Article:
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new stress/mop and stress/mop/profile computes for USER-MISC #1092
This pull request provides the stress/mop and stress.mop/profile compute styles. These are LAMMPS compute styles that calculate components of the local stress tensor using the method of planes as described in the paper by Todd et al. (B. D. Todd, Denis J. Evans, and Peter J. Daivis: "Pressure tensor for inhomogeneous fluids", Phys. Rev. E 52, 1627 (1995)).
The persons who created these files are Laurent Joly at University of Lyon 1 and Romain Vermorel at University of Pau and Pays de l'Adour.
No changes in the pull request break backward compatibility.
We verified the computations of the local stress tensor by comparing our results to some simple configurations for which abundant data is found in the literature (bulk Lennard-Jones fluid, Lennard-Jones fluid confined in a slit pore, etc). We benchmarked the code in serial and parallel, for various boundary conditions and spatial decomposition between processors.
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@RomainVermorel thanks for your contribution. I've made a bunch of cosmetic changes to follow the LAMMPS style conventions and moved files from the source folder into the examples and doc tree. I've also merged to two mostly identical doc pages into one describing both commands. Please see my review message for and issue that needs fixing or explaining and a suggestion for more clarity.
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Before merging these compute styles into LAMMPS, I'd like to suggest to rename the commands from
When running in parallel (with 4 MPI ranks), the output for the profile.z file differs where the parallel output has multiple rows with zeros, where the serial output has values there. this hints at some parallel processing issue when merging, outputting the data. Or if this is correct behavior, there should be an explanation in the documentation.
Following your suggestions, I have changed the names of the computes to 'stress/mop' and 'stress/mop/profile' and modified the documentation and example files accordingly. I have also completed the comment sections of the .h files to list and describe all possible error and warning messages.
Laurent Joly and I were not able to reproduce the difference you mention between the profile.z files obtained when running lammps in serial or parallel. Moreover, the file profile.z only gathers results from the existing compute stress/atom, and was included in the example script as a comparison with the outputs from compute mop and compute mop/profile (files mopz0.time and moppz.time). Therefore if there is indeed a problem, it seems to be independent from our new computes.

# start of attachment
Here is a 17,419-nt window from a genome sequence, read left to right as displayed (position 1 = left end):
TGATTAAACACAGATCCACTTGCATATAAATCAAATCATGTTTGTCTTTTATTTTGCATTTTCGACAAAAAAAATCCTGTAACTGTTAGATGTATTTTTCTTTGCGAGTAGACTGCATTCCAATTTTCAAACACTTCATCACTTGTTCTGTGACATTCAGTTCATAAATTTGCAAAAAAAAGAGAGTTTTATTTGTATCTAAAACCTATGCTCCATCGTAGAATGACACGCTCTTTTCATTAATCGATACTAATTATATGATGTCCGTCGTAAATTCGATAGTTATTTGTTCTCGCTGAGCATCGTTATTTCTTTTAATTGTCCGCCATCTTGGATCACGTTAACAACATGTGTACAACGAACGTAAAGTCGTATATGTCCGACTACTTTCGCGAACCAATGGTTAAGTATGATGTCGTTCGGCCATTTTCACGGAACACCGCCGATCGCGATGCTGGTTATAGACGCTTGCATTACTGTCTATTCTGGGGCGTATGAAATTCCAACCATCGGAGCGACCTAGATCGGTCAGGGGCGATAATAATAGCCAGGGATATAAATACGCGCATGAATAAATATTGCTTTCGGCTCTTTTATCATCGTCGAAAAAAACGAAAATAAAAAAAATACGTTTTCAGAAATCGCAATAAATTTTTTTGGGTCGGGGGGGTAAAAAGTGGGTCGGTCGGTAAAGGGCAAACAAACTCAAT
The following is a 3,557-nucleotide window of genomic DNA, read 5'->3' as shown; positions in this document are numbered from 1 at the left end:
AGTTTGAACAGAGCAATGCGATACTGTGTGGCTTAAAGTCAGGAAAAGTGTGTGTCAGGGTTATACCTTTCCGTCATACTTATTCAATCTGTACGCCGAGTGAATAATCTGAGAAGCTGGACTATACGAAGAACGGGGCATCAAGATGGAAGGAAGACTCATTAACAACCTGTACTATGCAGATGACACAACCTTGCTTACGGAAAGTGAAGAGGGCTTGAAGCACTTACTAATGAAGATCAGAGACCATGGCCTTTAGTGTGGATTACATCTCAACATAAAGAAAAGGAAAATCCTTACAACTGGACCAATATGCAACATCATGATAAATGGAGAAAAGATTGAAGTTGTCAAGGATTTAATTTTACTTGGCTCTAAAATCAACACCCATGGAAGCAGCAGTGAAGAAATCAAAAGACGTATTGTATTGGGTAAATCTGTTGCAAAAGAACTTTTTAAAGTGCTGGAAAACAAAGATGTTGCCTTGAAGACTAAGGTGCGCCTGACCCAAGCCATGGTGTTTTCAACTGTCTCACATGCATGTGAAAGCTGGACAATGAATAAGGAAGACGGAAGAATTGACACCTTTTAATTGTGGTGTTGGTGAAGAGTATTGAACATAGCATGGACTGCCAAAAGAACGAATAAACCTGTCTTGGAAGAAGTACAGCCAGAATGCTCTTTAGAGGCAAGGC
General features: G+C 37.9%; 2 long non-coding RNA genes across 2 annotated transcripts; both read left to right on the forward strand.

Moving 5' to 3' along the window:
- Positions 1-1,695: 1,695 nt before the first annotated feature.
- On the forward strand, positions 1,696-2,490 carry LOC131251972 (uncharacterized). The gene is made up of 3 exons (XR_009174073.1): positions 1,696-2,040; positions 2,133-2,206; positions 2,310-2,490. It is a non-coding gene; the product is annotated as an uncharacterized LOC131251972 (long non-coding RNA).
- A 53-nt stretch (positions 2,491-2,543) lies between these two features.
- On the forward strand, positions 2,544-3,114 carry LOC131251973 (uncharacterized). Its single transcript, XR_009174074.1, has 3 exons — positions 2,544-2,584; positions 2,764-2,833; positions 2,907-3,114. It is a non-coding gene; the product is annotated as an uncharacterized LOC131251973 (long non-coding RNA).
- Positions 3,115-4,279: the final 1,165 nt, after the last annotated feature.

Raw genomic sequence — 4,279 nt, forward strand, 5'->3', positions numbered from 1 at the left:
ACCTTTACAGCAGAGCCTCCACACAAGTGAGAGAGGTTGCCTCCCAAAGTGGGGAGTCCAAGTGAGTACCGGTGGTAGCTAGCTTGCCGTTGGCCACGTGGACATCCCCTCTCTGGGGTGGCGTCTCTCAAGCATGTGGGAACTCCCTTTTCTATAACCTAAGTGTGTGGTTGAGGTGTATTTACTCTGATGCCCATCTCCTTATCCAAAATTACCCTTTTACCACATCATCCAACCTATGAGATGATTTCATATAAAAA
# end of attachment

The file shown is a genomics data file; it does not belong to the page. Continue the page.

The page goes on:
If you think it would be preferable, we can remove this part from the example file and only leave the compute stress/mop and compute stress/mop/profile calculations. In the meantime, I have removed the reference output and log files.
Moreover, we consider changing the name of this package to 'USER-STRESS' as it would leave open the possibility of adding other stress computation methods in the future. Would that be suitable ?
@RomainVermorel please note, that you didn't "rename" but just added new files. I had to do a significant amount of cleaning up, removing obsoleted files and changing doc entries. I have been doing this, since this is your first contribution. In the future, please make a better effort and particularly consider following the github tutorial in the LAMMPS manual more closely. Starting with not doing development in the "master" branch, but using a feature branch (after your code is merged, it is probably best to start over cleanly and drop your LAMMPS fork and make a new one, but don't do that yet).
As for the renaming of the package, this is a question to be answered by our mastermind @sjplimp
As for differences between single and multi-processor, i see them for all generated files. Please check out the files uploaded to the pull request on github in the
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yes, I like the names compute stress/mop/... better,
@akohlmey sorry for the inconvenience caused, I am new to GitHub... I must have overlooked the part of the tutorial on the feature branch. Next time I will pay more attention.
I suppose the differences between serial and parallel runs resulted from the initialization of the system in the example input script. We indeed used some random procedures for deleting some atoms and creating initial velocities, which led to different results depending on the number of processors.
We have prepared a new example input script and a data file to make sure the initial conditions are the same, irrespective of the number of processors. This simulation provides the same output data with single and multi-processors. Please check out these new input scripts in the attached file and let me know if it solves the issue.